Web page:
Considered a masterpiece of J-Horror, Audition takes place in patriarchal Japan where men are dominant, yet the film turns the tables in a particularly savage way—enough to shake even the most hardcore feminist. Audition has a low-key beginning; the first few scenes feature the widower Aoyama and his 17-year-old son Shigehiko living a quiet, peaceful existence. As his son prepares to leave the nest, he encourages Aoyama to marry again.
As a director, Miike tips his hand early and he’s brilliantly efficient—-in a two minute scene at Aoyama’s small company, we learn much about the protagonist and his world. As Aoyama sits down with his video editor, the two men watch film of Japanese youth at a rave. The video editor says, “They’re pretty much the same… lonely people. Happy people wouldn’t go to that kind of concert. All Japanese are lonely”.
As Aoyama leaves the office, his secretary follows him out to the elevator:
Secretary: “I’m going to get married soon.”
Aoyama: “Really…to whom?”
Secretary: “To someone you don’t know.”
Aoyama: (he hesitates, then bows slightly) “Well, congratulations.”
Aoyama steps into the elevator, the doors close and the camera lingers on the secretary in close-up. She’s emotionally devastated. In this brief, painful scene, everything about their relationship is revealed: this woman was used and discarded by Aoyama.
Aoyama meets his friend Yoshikawa for drinks and mentions his desire to marry again. Yoshikawa, a film producer, asks Aoyama about his ideal woman, then suggests a phony audition. Yoshikawa arranges a casting call for ‘the part’ described by Aoyama. The casting call is soon advertised on the radio as “Tomorrow’s Heroine”.
The following scene—an audition of 30 Japanese women for a phony part—is a comic tour-de-force, as Yoshikawa and Aoyama meet and question the hopeful women—some serious, others woefully inept, and a few who seem genuinely crazy. Yet one stands apart from the rest: Asami, clad in white, is a beautiful and elegant young woman who glides rather than walks, gestures with a dancer’s grace, and speaks with a musical voice. Aoyama is absolutely enchanted by her.
But Yoshikawa, a man of the world and more resistant to feminine charm, warns Aoyama at the outset:
Aoyama: “What do think of Asami?”
Yoshikawa: “She makes me nervous. She makes me want to smoke a cigarette.”
As the film progresses, Yoshikawa acts as a one man Greek chorus, with his frequent warnings about the mysterious Asami. “We can’t find any of her references,” Yoshikawa tells Aoyama soon after the audition.
None of this matters. Aoyama is love-struck and pursues Asami with dogged earnestness. And now the film turns dark—for the viewer, like Yoshikawa, senses there’s something wrong with Asami: she’s lovely to look at, yet there’s a cold reserve in her knowing smile. And as the courtship progresses, Asami is always dressed in white, and one is left with a peculiar impression—that the likable Aoyama is in way-over-his-head, that he’s in love with something spectral, a ghost, maybe a succubus.
In a chilling scene, Aoyama has a dream where he’s on a dinner date with Asami. He turns around and his dead wife, Ryoko, is seated at the next table.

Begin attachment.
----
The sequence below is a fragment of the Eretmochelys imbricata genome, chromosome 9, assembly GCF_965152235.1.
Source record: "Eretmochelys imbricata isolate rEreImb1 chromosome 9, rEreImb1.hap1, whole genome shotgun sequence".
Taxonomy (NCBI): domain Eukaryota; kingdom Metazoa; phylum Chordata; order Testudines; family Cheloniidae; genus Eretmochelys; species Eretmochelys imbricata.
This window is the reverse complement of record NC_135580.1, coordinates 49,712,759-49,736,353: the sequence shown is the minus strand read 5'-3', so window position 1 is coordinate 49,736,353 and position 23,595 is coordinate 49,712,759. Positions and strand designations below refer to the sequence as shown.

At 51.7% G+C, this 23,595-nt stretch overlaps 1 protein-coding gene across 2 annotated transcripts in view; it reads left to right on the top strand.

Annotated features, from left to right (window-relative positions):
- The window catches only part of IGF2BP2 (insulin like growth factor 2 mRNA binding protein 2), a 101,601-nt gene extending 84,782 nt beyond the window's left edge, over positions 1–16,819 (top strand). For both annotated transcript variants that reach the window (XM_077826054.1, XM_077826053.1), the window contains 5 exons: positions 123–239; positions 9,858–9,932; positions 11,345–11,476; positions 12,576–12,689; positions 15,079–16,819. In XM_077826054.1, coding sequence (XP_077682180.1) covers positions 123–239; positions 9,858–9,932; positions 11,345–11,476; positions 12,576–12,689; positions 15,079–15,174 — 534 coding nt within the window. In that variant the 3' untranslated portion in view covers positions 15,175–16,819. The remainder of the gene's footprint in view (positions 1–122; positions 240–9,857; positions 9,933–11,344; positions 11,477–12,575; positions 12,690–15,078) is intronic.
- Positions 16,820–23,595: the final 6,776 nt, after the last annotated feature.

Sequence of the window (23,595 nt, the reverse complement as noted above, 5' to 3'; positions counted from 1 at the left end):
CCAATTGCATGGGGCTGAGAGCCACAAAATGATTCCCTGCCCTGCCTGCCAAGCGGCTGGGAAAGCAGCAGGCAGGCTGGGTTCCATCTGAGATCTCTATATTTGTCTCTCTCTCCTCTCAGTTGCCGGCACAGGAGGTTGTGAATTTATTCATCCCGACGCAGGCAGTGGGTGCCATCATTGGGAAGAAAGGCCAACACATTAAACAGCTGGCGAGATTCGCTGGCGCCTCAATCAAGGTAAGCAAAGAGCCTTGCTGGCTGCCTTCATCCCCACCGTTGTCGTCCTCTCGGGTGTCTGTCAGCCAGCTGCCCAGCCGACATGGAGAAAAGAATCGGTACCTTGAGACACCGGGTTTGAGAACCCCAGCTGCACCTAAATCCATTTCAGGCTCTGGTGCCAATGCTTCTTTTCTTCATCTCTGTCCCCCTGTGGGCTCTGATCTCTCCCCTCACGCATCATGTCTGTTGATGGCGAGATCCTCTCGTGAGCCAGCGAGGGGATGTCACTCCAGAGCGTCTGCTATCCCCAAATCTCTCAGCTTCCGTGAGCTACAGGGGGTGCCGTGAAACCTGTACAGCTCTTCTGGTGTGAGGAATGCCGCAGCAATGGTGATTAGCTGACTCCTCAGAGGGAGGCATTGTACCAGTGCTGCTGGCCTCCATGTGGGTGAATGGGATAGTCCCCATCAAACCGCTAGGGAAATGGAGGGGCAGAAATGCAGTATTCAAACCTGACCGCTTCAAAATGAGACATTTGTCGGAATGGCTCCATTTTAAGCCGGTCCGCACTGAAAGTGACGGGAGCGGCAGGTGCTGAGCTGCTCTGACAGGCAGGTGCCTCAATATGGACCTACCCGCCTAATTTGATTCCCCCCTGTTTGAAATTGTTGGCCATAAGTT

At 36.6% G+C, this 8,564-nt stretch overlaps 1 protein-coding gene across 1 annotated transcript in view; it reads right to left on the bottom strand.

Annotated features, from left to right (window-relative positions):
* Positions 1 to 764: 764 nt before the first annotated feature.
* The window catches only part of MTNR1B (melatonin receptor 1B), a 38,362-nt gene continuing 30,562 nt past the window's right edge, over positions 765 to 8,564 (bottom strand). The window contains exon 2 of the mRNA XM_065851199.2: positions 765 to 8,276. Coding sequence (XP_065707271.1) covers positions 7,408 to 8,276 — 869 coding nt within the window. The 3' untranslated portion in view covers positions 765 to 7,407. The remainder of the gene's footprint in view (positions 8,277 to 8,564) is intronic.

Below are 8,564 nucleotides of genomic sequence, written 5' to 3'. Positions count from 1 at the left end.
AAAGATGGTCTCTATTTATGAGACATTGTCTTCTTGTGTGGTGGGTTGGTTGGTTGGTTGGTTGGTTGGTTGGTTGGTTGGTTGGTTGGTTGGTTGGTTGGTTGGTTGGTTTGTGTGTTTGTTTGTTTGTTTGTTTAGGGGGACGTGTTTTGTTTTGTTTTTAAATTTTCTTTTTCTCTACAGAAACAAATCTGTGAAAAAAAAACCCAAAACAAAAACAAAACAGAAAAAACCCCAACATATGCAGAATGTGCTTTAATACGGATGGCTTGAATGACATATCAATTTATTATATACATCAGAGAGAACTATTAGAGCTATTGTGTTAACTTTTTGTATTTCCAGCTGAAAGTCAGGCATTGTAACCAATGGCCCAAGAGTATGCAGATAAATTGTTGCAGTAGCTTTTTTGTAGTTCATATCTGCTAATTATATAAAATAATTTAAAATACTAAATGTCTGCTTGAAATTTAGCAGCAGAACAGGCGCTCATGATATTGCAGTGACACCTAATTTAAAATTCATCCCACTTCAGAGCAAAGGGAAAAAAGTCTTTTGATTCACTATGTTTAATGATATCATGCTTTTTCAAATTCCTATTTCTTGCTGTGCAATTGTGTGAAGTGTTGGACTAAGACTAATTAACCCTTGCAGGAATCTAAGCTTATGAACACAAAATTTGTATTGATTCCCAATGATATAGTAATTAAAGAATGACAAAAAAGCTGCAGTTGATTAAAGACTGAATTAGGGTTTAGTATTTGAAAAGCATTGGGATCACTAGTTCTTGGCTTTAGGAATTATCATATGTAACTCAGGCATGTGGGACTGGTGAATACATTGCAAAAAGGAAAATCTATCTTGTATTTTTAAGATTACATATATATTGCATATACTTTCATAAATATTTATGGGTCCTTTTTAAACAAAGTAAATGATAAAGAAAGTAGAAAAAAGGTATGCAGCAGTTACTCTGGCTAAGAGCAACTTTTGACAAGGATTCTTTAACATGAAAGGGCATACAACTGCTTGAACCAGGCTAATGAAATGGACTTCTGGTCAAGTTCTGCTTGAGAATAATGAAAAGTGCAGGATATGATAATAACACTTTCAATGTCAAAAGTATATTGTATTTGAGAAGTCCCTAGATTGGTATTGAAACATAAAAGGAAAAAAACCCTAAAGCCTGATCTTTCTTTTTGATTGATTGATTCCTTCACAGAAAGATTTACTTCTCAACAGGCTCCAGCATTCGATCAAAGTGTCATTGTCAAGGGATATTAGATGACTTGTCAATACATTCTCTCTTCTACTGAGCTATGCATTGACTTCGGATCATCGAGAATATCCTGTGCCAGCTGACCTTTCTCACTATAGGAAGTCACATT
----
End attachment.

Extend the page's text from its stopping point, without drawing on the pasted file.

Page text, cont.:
Aoyama: “Ryoko, there’s someone I want you to meet. This is Asami.”
Ryoko: “No, Aoyama…she is not good for you…no.”
This warning from beyond the grave goes unheeded. More is revealed about the mysterious Asami: abused as a child, she’s now quite adept with piano wire—particularly with those who ‘betray’ her. In one scene, Asami decapitates her stepfather with the grace of a murderous ballerina.
In Audition’s notorious climax, Asami sneaks into Aoyama’s home and spikes his whiskey. As Aoyama falls paralyzed to the floor, Asami emerges clad in a black latex apron and gloves. The helpless Aoyama finally glimpses Asami’s true nature: lethally beautiful and positively demonic. Asami sings sweetly to him as she tortures Aoyama with needles and dismembers him with piano wire.
For critics looking for political allegory, Audition may be interpreted in one of two ways: as deliberately misogynist or subversively feminist. Miike denies any kind of political statement in the film. Yet in the first half of Audition, women are depicted in exclusively submissive roles: Aoyama’s secretary (and rejected lover), Yoshikawa’s personal assistant and coffee gofer, Aoyama’s maid. Even Shigehiko’s girlfriend, on a visit to Aoyama’s home, offers to cook dinner.
But with the arrival of the murderous Asami, the rigid Japanese social order is turned upside-down. Whether intentional or not, this turnabout packs a peculiar wallop.
The collector’s edition includes a bonus disc with cast interviews, and remarkable insight is provided by Eihi Shiina, the actress who plays Asami. A model by profession, Shiina provides the perfect analysis of a sociopath: “Asami cannot imagine the world of her victims, that they have their own lives, complete with people who love them.”
The seduction of the intelligent Aoyama by the beautiful Asami with her musical voice and cold smile is quite frightening. Asami is hyper-feminine yet totally detached from the human condition—a lioness who loves to toy with her kill. And that makes Audition a terrifying and unforgettable film.
We all know how critical it is to keep independent voices alive and strong on the Internet. Please consider a donation to support our work as independent cultural critics and historians. Your donation will help PopMatters stay viable through these changing and challenging times. Thanks everyone.
// Short Ends and Leader
"Alex Garland’s Ex Machina is a darkly funny and philosophical cyberpunk locked-room thriller that tangles with the greatest sci-fi puzzle: What does it mean to be human?READ the article